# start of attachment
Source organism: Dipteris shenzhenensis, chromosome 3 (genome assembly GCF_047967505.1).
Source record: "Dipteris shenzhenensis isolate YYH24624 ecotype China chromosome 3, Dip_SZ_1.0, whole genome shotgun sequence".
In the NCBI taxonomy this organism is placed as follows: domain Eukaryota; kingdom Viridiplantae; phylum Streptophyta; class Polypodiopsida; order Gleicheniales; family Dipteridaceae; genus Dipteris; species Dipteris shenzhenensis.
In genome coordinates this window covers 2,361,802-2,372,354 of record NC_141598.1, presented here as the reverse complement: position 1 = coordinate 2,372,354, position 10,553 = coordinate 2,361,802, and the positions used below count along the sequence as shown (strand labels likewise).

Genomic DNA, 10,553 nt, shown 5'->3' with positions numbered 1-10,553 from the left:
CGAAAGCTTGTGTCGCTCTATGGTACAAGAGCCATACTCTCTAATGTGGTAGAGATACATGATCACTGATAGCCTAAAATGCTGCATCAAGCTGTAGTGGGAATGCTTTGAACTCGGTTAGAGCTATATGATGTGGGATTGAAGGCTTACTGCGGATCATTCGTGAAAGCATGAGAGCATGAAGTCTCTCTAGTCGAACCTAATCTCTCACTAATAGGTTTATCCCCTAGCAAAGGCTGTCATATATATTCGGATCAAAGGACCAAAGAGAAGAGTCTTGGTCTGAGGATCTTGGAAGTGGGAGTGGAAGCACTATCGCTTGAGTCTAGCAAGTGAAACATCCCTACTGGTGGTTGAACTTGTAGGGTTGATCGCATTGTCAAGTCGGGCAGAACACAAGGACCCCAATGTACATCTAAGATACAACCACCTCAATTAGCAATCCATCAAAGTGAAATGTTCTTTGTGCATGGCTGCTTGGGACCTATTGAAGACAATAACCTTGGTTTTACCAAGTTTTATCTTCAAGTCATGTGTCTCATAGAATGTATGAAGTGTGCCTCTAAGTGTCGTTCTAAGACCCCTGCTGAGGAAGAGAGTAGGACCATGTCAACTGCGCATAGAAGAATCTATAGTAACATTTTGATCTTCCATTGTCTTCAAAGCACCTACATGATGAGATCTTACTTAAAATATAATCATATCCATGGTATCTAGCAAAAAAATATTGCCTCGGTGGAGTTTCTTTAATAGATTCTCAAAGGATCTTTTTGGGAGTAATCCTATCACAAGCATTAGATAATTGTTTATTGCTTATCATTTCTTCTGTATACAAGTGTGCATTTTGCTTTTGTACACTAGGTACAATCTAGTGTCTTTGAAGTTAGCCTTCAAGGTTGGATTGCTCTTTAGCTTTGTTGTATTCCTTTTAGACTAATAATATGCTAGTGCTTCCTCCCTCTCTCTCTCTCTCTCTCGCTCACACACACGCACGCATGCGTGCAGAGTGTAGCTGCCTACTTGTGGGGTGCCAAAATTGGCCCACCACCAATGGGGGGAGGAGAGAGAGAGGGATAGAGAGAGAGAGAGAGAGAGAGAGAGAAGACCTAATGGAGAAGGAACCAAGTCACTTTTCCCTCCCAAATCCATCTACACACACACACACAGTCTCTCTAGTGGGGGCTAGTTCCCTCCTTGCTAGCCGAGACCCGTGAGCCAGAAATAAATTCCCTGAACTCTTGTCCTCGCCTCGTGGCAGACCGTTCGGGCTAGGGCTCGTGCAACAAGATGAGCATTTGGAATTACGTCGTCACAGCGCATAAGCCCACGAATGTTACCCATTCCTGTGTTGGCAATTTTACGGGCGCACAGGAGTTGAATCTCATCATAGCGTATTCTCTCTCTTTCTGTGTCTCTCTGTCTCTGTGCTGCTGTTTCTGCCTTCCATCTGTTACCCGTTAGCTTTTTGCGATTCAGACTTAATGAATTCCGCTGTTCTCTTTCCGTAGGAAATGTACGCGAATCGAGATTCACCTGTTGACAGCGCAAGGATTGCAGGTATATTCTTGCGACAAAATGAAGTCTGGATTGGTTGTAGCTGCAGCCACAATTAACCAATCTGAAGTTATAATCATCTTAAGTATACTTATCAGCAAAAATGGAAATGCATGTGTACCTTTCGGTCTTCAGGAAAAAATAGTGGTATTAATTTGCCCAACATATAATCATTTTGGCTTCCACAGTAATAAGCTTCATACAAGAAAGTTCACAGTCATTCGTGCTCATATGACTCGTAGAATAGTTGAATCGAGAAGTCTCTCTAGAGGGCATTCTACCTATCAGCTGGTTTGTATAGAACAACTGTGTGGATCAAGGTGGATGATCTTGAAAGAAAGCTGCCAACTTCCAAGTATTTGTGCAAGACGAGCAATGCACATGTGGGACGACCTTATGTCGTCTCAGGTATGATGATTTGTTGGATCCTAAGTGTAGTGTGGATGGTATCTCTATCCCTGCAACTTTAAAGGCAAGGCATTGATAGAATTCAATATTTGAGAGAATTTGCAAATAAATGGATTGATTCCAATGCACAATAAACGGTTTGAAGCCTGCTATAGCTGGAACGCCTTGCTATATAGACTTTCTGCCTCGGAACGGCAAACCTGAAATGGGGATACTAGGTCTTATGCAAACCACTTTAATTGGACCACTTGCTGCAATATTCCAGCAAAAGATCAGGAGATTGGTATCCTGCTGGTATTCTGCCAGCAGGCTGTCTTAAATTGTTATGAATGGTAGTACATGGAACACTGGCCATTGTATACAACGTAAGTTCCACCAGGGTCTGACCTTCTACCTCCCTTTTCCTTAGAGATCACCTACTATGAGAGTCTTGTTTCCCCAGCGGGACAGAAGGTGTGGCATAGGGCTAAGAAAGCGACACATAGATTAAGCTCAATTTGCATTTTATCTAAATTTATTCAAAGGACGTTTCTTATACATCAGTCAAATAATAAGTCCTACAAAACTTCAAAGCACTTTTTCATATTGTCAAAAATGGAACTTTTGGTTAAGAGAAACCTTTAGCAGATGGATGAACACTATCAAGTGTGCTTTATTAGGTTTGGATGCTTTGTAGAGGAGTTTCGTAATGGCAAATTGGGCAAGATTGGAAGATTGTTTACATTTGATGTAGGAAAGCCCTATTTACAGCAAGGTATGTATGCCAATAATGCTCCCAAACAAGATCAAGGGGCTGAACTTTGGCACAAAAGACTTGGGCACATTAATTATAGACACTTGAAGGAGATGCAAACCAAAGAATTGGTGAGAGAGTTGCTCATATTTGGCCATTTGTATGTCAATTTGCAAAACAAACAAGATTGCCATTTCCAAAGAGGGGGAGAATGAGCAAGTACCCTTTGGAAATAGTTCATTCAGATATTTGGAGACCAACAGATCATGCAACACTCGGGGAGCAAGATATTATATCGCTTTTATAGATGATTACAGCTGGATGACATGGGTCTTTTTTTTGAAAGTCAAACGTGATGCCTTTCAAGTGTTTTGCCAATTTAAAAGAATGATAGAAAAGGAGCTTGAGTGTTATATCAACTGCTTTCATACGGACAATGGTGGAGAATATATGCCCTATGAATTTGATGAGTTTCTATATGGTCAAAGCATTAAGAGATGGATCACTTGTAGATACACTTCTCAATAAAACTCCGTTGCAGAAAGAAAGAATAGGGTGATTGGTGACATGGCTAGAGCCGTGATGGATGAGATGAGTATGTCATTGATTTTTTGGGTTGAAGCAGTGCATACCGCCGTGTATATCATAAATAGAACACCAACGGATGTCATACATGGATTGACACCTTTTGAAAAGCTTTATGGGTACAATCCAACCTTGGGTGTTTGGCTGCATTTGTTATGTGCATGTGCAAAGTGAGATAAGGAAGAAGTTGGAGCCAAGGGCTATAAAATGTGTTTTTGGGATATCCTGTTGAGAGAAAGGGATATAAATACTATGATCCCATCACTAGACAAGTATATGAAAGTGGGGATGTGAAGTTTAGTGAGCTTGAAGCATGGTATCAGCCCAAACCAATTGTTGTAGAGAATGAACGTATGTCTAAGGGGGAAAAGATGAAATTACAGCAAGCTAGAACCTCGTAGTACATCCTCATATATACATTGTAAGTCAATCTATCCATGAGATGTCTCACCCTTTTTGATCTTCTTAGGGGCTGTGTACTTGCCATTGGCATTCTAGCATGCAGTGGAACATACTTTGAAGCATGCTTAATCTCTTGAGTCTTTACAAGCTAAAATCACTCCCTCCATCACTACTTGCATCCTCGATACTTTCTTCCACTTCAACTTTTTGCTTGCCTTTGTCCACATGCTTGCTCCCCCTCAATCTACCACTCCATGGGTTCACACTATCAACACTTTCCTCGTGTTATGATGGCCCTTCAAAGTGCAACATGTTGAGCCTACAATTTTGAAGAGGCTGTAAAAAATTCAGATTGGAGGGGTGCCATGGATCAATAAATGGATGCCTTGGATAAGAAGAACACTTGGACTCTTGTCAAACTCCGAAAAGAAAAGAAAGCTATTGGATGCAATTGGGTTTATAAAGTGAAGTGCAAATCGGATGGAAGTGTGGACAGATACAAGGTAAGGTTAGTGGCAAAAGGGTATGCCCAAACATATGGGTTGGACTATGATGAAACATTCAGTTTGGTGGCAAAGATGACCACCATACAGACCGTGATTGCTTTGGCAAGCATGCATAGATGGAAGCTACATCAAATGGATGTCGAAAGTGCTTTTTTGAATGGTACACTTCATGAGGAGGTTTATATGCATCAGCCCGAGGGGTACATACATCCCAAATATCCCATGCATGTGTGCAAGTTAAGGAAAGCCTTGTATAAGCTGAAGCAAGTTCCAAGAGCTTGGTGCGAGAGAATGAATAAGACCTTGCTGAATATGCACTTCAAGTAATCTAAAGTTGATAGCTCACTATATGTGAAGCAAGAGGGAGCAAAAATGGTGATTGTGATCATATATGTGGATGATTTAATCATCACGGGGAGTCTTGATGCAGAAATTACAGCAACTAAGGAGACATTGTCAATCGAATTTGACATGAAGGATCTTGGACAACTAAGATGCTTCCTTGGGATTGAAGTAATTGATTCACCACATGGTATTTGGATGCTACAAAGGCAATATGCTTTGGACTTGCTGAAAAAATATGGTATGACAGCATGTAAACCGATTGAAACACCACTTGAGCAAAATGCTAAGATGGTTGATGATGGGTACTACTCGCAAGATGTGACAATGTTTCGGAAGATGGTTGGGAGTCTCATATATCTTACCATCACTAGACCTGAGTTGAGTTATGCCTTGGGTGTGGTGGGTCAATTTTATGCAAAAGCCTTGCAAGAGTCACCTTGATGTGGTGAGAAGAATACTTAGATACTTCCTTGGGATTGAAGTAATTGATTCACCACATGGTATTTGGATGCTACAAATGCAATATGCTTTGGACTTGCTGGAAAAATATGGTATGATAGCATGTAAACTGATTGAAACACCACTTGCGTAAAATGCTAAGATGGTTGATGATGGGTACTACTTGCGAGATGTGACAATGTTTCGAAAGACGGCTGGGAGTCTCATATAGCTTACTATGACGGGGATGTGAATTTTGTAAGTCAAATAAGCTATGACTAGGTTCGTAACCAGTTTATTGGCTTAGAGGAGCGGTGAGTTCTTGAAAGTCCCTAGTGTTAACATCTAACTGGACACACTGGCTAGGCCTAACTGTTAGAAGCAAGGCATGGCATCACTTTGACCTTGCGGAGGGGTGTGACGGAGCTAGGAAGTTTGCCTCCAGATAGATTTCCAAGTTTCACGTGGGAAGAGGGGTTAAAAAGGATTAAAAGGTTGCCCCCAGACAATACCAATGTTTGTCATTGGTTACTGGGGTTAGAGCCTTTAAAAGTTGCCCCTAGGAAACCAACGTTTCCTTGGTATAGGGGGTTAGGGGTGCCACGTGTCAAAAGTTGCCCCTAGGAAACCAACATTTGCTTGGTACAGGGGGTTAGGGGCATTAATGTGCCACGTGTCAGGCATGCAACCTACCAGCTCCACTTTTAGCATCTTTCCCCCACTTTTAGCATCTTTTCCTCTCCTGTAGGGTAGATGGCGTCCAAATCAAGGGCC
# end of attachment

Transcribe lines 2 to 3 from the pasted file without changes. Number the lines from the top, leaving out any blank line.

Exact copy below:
Source record: "Dipteris shenzhenensis isolate YYH24624 ecotype China chromosome 3, Dip_SZ_1.0, whole genome shotgun sequence".
In the NCBI taxonomy this organism is placed as follows: domain Eukaryota; kingdom Viridiplantae; phylum Streptophyta; class Polypodiopsida; order Gleicheniales; family Dipteridaceae; genus Dipteris; species Dipteris shenzhenensis.